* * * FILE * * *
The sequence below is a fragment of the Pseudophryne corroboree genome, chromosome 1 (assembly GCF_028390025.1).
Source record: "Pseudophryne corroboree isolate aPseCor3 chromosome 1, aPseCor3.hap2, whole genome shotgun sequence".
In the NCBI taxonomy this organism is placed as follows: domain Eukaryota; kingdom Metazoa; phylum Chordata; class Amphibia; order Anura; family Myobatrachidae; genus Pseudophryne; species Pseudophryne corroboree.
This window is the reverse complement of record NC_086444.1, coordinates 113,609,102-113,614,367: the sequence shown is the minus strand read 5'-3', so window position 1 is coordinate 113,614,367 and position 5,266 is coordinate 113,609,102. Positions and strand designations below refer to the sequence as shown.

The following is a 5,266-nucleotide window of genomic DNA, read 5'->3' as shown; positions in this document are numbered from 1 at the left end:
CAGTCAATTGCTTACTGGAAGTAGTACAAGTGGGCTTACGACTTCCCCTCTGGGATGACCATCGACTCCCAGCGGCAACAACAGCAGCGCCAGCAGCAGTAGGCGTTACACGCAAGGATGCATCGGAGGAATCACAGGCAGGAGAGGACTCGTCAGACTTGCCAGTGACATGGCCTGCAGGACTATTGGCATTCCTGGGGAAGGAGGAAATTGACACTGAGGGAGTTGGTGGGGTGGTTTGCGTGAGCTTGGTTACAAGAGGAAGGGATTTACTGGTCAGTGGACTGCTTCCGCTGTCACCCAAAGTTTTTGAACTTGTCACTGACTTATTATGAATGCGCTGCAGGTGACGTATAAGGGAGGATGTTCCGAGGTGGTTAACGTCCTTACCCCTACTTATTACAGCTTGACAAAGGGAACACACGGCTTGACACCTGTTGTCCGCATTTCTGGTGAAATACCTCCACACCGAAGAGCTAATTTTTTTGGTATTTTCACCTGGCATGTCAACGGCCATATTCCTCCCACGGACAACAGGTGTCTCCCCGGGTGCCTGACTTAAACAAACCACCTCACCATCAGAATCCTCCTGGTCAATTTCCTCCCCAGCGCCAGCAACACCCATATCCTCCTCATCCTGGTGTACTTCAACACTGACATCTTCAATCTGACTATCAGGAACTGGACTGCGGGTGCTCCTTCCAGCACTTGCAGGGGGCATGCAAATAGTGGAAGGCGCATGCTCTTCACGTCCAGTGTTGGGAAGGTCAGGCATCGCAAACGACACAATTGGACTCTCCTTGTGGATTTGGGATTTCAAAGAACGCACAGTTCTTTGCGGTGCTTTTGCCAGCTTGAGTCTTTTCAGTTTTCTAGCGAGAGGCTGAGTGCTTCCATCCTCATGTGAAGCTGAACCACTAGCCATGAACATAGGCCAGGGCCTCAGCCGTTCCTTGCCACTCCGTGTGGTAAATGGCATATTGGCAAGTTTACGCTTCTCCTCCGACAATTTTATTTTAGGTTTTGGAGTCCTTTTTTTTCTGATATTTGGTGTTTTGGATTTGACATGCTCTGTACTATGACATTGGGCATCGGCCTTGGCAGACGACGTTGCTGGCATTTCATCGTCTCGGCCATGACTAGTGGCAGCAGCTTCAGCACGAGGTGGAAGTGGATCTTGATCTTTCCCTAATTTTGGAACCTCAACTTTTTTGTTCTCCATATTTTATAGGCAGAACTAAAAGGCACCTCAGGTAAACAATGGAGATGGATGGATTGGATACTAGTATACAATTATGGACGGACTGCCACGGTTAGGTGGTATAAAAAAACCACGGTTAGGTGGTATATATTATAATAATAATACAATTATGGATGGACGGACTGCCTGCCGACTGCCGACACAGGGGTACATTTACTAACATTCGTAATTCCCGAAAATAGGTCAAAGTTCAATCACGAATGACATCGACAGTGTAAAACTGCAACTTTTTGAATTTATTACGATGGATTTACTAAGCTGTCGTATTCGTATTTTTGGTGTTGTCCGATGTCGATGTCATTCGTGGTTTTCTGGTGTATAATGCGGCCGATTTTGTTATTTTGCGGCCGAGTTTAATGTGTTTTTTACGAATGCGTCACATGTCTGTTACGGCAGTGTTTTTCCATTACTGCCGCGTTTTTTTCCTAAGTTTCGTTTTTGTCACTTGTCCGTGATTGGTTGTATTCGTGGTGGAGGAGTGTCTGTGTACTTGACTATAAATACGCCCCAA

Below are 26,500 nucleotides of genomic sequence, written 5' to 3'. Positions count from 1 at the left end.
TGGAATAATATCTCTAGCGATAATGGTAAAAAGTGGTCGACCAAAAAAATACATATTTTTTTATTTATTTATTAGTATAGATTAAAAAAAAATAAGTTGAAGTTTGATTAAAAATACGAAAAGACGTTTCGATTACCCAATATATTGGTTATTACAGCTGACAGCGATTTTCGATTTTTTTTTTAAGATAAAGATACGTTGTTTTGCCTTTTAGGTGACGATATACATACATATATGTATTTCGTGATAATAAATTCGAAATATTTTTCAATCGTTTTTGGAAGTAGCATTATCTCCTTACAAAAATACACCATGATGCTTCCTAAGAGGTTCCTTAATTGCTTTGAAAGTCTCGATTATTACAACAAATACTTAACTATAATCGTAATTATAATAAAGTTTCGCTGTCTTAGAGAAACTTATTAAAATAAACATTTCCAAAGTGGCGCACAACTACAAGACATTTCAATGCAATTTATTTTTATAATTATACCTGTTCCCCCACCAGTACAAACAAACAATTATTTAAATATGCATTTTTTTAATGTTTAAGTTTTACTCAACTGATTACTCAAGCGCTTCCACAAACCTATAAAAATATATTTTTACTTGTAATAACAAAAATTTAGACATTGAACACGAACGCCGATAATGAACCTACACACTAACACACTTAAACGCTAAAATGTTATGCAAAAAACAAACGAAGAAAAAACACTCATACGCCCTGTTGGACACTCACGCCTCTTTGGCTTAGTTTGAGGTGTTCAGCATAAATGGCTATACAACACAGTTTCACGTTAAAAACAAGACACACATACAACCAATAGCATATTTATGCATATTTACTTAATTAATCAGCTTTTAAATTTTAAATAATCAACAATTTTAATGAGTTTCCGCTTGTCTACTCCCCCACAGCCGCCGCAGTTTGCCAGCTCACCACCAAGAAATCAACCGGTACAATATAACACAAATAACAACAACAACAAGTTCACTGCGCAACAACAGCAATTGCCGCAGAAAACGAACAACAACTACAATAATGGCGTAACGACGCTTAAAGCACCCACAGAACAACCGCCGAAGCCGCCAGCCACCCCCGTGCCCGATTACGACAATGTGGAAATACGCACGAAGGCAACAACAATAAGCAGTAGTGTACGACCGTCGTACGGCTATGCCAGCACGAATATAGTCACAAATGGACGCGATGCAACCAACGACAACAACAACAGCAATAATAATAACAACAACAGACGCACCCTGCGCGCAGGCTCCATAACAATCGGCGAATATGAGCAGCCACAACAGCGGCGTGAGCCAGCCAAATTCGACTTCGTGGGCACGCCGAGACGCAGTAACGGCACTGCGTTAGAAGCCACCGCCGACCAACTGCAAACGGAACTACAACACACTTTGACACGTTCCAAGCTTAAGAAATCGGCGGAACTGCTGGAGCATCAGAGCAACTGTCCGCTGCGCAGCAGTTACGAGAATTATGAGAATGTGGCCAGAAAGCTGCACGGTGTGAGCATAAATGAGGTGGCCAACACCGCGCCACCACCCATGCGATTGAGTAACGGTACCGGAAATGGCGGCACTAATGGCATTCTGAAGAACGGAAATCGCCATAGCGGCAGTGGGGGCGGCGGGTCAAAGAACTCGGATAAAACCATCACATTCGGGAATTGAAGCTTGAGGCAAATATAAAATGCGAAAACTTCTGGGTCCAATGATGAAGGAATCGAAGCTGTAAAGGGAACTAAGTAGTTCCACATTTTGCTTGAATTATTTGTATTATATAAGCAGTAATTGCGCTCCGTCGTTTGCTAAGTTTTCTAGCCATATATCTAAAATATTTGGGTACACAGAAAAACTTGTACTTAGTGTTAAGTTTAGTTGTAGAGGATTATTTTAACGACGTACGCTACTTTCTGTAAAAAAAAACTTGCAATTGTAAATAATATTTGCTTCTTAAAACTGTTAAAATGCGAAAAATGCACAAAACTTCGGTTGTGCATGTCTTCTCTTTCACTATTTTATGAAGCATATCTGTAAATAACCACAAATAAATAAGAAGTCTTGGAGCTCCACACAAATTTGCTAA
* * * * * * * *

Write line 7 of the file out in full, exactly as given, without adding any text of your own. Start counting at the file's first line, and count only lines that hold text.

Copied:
Below are 26,500 nucleotides of genomic sequence, written 5' to 3'. Positions count from 1 at the left end.